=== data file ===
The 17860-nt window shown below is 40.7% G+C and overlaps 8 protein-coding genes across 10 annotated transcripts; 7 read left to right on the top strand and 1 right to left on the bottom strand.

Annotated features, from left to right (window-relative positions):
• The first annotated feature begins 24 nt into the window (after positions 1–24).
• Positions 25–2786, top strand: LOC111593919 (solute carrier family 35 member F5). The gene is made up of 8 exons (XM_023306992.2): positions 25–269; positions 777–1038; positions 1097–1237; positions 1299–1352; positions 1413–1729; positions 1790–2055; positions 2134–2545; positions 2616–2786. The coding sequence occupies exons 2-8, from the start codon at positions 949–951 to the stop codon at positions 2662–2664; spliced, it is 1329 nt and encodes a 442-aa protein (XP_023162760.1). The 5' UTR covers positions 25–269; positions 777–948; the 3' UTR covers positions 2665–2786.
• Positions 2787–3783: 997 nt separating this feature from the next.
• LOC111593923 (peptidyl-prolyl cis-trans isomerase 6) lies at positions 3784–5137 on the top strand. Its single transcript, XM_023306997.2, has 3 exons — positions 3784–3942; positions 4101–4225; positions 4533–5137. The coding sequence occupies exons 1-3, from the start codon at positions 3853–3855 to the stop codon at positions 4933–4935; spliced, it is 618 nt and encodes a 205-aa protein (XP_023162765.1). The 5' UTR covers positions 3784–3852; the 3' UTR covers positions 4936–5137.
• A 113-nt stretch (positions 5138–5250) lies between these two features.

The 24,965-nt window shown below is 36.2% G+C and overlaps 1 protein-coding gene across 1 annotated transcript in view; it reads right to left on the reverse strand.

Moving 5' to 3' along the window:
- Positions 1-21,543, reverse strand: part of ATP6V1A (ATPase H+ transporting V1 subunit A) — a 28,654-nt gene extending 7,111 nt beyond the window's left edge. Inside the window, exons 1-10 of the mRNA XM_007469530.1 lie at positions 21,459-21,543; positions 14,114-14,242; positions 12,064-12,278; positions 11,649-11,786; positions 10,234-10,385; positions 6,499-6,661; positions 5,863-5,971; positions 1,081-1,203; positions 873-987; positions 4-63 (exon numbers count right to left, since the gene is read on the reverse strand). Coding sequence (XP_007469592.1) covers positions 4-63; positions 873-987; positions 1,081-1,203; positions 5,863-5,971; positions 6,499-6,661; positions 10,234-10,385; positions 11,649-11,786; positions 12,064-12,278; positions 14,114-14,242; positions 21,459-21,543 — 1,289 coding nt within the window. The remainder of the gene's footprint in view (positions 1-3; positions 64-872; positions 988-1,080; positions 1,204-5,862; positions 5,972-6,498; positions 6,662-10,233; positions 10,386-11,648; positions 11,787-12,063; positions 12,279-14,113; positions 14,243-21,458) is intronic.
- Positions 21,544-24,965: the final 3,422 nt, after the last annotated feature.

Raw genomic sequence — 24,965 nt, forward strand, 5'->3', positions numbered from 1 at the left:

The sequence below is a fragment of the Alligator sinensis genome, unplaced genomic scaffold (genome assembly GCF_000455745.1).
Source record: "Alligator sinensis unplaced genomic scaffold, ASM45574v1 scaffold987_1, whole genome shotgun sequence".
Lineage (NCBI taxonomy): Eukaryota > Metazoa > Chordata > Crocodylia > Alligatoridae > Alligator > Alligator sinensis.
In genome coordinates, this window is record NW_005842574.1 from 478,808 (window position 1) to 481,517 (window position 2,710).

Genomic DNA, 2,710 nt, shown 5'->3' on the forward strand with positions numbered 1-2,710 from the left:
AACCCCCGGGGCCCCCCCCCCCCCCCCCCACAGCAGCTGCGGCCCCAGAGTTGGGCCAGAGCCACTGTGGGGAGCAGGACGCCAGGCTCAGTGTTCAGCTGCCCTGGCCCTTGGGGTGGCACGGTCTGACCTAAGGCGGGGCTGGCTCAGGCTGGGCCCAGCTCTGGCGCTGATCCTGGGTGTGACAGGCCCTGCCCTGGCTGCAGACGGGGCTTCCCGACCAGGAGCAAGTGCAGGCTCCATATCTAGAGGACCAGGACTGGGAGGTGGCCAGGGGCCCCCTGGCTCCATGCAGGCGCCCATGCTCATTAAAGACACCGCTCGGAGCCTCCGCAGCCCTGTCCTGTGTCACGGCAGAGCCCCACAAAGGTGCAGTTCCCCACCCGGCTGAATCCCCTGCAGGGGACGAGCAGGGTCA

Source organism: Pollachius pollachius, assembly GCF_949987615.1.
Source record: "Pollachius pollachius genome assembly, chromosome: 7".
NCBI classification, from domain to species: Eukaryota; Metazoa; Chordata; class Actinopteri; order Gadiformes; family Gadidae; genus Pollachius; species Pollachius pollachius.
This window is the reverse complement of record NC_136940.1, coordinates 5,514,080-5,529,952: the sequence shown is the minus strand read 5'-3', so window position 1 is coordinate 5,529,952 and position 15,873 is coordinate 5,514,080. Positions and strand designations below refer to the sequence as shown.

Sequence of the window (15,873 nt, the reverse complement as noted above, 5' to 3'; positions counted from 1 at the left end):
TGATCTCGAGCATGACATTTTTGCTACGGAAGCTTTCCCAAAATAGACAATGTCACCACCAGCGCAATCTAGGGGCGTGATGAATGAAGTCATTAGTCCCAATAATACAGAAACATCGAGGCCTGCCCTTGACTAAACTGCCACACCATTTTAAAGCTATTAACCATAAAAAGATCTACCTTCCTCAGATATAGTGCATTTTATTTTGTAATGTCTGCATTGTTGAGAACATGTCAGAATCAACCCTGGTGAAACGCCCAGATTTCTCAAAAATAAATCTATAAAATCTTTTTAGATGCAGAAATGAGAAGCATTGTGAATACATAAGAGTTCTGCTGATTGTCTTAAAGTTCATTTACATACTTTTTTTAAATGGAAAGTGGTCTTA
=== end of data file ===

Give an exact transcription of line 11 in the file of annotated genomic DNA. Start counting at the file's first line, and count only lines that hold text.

- Positions 21,544-24,965: the final 3,422 nt, after the last annotated feature.